Now you know what to add and what not to add, you need to know where to put it all!
To be honest, the simplest option is to just throw everything in a pile and leave it be. This will work just fine - like in nature. Things will break down, but SLOWLY. However, not all of us have the luxury of having this kind of space.
If you are limited on space or live in an apartment or condo:
Consider a kitchen compost bin you keep on your counter or under your sink. There are several options to choose from, but a good starting point is an odor cutting bin that sits on your countertop and a five-gallon pail with screw on the lid you keep outside the back door.
If you have some land, or space in your backyard:
If you don’t want to walk outside every time you have a compostable product, I would consider a kitchen bin like the one mentioned above and a product which has a hand crank to turn or tumble the materials inside. Here are some examples:
If you have a little more land, create a 4’x4’x4’ space that is fenced in with chicken wire, wooden slates, or some repurposed pallets. If the pile is too small, it may not heat up enough or won’t have enough material and/or microorganisms. If the pile it too big, it becomes much harder to turn. This type of pile will require you to hand turn the pile with a shovel or pitchfork.
CREATING THE IDEAL COMPOST
The type of composting system you choose will determine the amount of time it takes to reach desired compost. Piles can be slow or fast depending on your level of attention and care, whereas self-contained bins can be quicker, but don’t hold as much material.
- Each time you add to your compost pile, aim for a 2:1 ratio (green (N) to brown (C))
- No matter if you have a bin or pile, turn your compost weekly as it adds oxygen which is fundamental to the mix
- Lightly water the compost to keep a damp sponge-like moisture level
Let’s speak to the dreaded smell people talk about. If there is too much green material (N), you will have a soggy rotting pile. Too little green material (N), there will be no heating and breaking down of material. With the right ratios and proper attention, the pile will smell earthy rather than like a garbage can.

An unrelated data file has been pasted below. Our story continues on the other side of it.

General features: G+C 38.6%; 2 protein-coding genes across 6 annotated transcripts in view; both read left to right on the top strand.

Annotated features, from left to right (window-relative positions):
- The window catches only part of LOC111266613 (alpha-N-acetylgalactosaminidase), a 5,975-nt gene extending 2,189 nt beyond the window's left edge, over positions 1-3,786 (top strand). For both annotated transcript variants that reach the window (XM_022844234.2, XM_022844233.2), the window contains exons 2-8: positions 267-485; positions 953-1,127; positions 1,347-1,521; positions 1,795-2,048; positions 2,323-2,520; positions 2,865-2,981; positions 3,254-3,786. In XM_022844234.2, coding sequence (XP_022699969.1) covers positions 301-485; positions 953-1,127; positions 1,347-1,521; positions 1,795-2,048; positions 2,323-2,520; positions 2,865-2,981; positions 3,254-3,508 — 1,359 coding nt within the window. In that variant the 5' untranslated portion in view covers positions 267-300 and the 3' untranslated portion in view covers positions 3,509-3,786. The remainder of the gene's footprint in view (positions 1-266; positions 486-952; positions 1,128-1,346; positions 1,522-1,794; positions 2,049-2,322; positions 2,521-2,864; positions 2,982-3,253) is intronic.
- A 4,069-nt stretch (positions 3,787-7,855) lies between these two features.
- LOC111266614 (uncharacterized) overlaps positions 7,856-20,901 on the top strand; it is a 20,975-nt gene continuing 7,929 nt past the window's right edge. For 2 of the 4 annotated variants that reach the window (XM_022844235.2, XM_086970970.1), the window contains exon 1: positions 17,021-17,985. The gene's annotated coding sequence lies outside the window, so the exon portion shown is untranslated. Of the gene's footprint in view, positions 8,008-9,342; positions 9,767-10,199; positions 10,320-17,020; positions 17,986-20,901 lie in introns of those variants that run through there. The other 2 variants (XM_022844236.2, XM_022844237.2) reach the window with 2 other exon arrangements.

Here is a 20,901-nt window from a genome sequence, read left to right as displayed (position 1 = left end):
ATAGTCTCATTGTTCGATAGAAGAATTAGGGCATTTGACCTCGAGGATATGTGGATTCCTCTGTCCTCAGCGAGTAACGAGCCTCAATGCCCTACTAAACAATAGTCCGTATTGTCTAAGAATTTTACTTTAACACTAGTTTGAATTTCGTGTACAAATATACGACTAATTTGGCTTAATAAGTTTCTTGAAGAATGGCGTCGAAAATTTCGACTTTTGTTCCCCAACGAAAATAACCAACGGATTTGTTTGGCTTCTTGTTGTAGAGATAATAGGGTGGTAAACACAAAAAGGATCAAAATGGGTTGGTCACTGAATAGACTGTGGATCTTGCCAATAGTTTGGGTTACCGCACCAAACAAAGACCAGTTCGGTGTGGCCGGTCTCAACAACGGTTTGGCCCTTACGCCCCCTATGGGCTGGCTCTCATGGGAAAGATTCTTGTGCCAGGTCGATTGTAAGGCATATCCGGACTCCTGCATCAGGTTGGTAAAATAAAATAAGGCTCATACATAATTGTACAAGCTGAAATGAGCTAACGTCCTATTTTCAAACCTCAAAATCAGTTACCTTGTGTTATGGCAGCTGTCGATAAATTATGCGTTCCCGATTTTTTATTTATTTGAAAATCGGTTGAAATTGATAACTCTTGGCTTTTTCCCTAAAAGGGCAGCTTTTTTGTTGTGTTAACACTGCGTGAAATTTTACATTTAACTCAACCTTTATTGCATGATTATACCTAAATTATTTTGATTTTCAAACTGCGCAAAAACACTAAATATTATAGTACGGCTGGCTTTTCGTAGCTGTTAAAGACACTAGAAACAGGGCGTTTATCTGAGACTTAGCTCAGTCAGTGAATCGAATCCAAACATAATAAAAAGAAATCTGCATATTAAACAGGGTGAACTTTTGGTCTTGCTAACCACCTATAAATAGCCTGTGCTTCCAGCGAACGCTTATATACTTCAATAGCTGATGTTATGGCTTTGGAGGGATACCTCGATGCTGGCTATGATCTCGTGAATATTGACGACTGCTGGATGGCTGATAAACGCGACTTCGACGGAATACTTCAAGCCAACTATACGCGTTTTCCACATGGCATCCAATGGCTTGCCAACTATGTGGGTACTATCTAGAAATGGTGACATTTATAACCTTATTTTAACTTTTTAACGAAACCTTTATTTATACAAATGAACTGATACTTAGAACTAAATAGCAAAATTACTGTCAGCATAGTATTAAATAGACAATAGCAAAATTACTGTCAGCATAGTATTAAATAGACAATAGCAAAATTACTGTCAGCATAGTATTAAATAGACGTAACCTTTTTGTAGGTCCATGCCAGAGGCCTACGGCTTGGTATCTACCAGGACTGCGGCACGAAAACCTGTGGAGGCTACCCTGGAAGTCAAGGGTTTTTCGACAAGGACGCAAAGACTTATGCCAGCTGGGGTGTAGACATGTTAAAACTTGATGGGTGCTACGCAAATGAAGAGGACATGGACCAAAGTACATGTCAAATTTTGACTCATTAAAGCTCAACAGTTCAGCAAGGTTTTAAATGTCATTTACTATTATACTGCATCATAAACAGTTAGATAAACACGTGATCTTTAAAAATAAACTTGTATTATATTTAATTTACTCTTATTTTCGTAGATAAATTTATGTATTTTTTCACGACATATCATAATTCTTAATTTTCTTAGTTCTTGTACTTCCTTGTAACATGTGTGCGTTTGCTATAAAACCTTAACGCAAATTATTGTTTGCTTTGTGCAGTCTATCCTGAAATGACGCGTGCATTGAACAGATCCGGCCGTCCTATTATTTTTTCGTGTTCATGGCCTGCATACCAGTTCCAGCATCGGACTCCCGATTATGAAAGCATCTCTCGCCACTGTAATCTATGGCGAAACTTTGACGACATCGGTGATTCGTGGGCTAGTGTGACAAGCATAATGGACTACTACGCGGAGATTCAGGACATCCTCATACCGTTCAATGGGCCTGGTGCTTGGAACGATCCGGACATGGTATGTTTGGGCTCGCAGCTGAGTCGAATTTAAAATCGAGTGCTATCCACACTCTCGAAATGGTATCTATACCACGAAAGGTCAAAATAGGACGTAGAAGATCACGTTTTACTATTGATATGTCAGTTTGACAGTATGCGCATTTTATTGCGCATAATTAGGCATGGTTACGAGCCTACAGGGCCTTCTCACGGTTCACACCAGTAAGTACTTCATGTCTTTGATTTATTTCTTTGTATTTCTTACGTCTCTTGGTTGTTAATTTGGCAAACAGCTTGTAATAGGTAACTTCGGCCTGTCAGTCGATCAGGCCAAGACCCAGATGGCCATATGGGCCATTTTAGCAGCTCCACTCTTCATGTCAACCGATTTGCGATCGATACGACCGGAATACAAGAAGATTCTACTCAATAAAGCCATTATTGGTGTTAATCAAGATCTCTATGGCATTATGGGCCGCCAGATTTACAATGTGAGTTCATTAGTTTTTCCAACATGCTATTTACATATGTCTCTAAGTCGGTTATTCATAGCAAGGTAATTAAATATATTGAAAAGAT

If you live where you need to worry about snow and ice, collect and add to the pile or bin throughout the winter. Your compost will continue to "cook" due to the microbes, but at a much slower rate. In fact, winter is a good time to collect and get the pile or bin to a good point for future warmer temps and increase the number of bacteria and fungi to break it down.
NOW THAT YOU HAVE COMPOST, WHAT DO YOU DO WITH IT?!
You’ll know when the process has been completed because your compost has broken down to the point where you can no longer recognize any of the original ingredients. Plus, there will be a rich earthy smell.
Often, people think the only way to use compost is to completely fill containers or plants beds full to the brim with compost. However, contrary to popular belief, the best way to utilize the benefits of compost is as an additive. Ideally, add 1-inch of compost and mix it into the top 4-inches of garden soil. Additionally, your plants will need additional nutrients your compost most likely won’t be able to provide.
To make all of your hard work go further, add your compost ahead of planting time or around the root base of plants during the growing stage. This will maximize the benefits of the compost, help to inoculate the soil with life to promote healthy growth and help all of your hard work go so much further!